Applied Neurobiological Imaging, Dr. Katherine L. Narr

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example CSF mixed model pmap
Mapping Random Effects in R.

Creating a mixed model

Written 4/07/09 by Owen Phillips . Email email ophillip at loni dot ucla dot edu if you have any questions.

As of now, the mixed model needs to be run using a script on

  1. Download the script here.
  2. Edit the inputs, outputs, and variables to fit your needs. Follow the protocol outlined in "Running R Statistical Analyses on MRI Data" to prepare your inputs. The main difference between the two protocols is the random factor for the "-formulay" and "-reducedy" will be in brackets. ex: (1|family_mixed)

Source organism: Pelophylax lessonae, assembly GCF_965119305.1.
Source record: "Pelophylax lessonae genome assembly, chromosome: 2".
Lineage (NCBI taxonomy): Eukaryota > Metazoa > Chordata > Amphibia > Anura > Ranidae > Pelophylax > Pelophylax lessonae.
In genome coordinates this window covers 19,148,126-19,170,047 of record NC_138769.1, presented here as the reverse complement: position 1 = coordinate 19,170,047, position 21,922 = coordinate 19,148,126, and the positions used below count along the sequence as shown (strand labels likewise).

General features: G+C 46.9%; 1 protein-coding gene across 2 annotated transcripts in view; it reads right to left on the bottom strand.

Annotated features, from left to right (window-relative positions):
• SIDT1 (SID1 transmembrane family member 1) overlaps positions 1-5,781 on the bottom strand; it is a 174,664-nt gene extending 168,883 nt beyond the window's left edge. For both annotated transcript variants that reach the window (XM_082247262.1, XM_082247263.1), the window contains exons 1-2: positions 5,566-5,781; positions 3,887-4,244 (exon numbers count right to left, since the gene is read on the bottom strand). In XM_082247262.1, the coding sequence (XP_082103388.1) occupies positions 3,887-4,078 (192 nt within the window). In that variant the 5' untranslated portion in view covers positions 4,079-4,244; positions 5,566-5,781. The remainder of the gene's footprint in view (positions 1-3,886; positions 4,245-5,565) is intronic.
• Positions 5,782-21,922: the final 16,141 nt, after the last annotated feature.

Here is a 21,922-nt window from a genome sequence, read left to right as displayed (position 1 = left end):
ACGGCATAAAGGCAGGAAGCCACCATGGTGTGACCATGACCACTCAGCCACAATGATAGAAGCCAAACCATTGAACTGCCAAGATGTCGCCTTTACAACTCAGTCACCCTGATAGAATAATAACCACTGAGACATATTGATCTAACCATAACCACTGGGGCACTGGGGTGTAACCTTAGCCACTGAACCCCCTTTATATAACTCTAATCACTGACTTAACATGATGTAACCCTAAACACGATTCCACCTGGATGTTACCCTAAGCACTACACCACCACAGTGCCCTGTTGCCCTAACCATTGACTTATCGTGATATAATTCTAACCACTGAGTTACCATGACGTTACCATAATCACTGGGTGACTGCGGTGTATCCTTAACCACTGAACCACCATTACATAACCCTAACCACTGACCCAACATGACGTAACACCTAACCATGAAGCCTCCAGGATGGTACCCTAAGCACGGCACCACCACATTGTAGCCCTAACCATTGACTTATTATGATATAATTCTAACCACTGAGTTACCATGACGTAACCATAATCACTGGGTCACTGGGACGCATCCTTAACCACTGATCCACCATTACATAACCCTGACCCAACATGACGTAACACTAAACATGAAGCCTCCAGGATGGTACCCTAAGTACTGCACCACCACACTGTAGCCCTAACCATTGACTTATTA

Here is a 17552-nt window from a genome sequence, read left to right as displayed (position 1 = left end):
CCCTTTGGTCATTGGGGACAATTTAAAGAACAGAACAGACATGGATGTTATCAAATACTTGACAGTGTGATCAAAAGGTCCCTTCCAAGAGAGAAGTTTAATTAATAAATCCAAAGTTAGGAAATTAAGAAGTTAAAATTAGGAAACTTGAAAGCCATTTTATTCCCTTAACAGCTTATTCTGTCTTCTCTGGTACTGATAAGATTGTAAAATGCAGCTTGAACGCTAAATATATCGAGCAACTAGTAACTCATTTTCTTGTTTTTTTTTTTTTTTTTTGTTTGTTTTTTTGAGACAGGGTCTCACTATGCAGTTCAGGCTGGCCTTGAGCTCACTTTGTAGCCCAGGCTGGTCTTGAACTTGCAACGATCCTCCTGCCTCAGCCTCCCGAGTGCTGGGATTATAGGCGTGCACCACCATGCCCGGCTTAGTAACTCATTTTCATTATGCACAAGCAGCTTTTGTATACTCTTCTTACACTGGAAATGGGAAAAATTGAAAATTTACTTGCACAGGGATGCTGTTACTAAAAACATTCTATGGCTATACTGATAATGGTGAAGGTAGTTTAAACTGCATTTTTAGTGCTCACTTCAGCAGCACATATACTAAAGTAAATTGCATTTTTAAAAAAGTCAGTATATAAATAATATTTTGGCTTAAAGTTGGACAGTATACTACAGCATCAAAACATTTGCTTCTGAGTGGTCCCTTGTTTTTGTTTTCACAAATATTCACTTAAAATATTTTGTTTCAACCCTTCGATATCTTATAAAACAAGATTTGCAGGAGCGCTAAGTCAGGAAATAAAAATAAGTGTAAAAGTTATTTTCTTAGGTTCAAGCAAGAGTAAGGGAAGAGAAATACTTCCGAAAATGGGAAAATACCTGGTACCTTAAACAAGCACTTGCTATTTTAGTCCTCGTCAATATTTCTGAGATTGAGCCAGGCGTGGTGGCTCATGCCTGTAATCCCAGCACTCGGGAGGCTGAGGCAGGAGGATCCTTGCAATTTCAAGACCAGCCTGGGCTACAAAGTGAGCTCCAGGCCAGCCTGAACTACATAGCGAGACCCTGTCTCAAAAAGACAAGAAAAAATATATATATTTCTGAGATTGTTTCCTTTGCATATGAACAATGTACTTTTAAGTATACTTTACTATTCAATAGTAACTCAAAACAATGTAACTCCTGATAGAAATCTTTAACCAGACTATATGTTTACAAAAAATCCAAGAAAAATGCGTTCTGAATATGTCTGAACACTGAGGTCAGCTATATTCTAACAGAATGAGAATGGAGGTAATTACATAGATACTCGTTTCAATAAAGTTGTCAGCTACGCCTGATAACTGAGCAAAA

3. Below is a sample command line where family_mixed is our random factor. The mixed model is used when related subjects are included in the analysis. Note-This approach may reduce power.

    /ifs/woods/R/R-2.7.2/bin/R CMD BATCH --no-save --no-restore --quiet '--args -table/ifs/xxxxxx.txt -formulay~diagnosis+age+sex+BV_cubed+(1|family_mixed) -reducedy~age+sex+BV_cubed+(1|family_mixed) -output/ifs/xxxxxxxx.ucf' /ifs/woods/rshape/batch_commands/anova_mixed_shape_batch.R /ifs/xxxxxxxxx_error_log.txt
  4. To run on qsub, first ssh -X
  5. Submit on the command line using : qsub R.qsub.sample
  6. Note-effects are only shown in the positive direction.
  7. Note-the random factor variable will need to be in a string format. For example, if you are trying to covary for family, and each family is coded with a number, add a letter in front of the family ID. Example: 101 to X101, 102 to X102..ect

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